– tonkatsu sauce  (Tasty Island Blog has a great post on tonkatsu sauce) http://tastyisland.wordpress.com/2008/01/13/tonkatsu-is-all-about-the-sauce/

Directions:

Shred cabbage very thinly by hand or with a mandolin.  Divide between serving plates.  It is meant to be eaten with the fried oysters.

Put raw oysters in a bowl and rinse with cold water (you can use salted water but I don’t think it’s necessary).  If you happen to have some grated daikon handy, you can also use the daikon to “rinse” the oysters and then rinse with cold water.  Pat dry with paper towels or tea towel.  Put about 1/2 cup of flour on one plate, a cup of panko on another plate and beat an egg (w/a couple of tablespoons of water) into a separate bowl. Meanwhile, start to heat the oil.

Season the oysters with a little salt and pepper.  Then get yourself situated so that the closest plate to the hot oil is the panko, then the egg, then the flour.  Roll as many oysters as you can into the flour to coat and before dunking them into the egg, dust off excess flour.  Once coated with egg, dip them immediately into the panko and dunk straight into the hot oil.  If you start running out of flour, egg or panko before finishing all the oysters, just simply add more to finish off.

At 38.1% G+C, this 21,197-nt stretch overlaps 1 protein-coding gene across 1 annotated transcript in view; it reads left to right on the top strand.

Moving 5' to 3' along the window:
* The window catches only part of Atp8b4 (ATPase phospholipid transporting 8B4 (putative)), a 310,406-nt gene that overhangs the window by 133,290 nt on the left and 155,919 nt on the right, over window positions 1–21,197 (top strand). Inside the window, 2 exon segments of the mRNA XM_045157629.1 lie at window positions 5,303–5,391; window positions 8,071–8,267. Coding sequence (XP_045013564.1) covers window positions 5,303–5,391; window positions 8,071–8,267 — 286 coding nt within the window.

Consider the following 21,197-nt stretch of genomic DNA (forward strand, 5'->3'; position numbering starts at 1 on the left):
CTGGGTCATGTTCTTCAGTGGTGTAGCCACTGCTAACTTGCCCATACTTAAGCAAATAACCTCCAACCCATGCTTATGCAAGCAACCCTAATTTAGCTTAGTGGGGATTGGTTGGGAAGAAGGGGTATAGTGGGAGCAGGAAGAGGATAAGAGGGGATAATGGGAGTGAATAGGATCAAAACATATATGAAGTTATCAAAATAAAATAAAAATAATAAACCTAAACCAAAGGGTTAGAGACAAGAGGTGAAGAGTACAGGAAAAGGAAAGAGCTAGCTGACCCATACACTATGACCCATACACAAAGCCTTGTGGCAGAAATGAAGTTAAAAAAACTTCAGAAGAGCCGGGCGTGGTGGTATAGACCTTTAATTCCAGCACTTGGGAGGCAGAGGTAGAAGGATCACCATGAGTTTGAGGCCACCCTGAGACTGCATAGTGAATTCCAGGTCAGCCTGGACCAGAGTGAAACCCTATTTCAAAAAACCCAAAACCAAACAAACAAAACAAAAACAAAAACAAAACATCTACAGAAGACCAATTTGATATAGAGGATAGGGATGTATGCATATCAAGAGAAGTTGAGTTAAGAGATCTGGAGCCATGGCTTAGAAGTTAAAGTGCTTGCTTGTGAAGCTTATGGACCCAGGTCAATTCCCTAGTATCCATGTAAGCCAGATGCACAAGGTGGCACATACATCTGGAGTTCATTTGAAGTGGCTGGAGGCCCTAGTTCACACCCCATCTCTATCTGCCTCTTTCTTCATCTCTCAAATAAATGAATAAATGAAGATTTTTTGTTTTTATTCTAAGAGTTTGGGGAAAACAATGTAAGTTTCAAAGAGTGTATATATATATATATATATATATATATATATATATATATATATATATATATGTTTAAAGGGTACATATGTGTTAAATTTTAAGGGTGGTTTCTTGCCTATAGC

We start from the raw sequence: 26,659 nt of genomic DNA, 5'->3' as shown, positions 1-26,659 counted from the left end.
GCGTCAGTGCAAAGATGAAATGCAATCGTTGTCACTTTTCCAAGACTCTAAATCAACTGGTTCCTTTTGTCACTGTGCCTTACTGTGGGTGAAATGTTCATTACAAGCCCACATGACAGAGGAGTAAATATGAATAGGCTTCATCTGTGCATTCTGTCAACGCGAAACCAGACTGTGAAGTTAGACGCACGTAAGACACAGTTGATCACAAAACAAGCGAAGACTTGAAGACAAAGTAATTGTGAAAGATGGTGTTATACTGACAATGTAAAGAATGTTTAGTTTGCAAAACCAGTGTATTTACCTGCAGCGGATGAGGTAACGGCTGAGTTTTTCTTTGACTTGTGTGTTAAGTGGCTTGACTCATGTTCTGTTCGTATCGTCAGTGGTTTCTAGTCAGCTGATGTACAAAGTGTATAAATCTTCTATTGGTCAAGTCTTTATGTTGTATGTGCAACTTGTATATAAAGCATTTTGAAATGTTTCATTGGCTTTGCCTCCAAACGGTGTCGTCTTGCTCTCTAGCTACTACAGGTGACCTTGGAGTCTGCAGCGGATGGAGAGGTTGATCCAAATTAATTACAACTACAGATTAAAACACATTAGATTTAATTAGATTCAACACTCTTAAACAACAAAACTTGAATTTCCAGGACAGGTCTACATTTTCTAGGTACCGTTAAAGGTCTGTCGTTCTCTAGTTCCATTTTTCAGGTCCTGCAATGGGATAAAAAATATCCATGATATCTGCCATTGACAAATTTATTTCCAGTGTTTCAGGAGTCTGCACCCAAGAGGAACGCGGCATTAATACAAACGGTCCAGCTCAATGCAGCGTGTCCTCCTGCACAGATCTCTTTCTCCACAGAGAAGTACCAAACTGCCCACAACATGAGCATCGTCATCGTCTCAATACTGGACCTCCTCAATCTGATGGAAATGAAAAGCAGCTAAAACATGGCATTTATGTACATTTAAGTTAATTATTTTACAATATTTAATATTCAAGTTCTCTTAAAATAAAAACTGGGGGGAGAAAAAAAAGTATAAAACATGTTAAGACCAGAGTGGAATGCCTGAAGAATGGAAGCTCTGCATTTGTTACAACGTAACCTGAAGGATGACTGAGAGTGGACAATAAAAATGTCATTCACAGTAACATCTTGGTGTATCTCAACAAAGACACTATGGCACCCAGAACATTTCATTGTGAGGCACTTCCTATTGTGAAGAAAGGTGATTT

If using a deep-fat fryer, fry until golden brown.  If using a shallow fry-pan, let oysters become golden brown on one side and turn over with cooking chopsticks or tongs until both sides are golden brown.  Let drain on paper towels. Serve with Japanese tonkatsu sauce and hot Japanese white rice.  I like to have miso soup with this as well to round it off to a complete meal.  🙂

Here is a link to another version of this dish from about.com:

http://japanesefood.about.com/od/seaweed/r/friedoyster.htm

Shredded Cabbage & Cucumber as Accompaniment to Oysters

Shredded Cabbage & Cucumber as Accompaniment to Oysters

Oysters Dusted in Flour Ready for the Egg

Oysters Dusted in Flour Ready for the Egg

Oysters Frying in Oil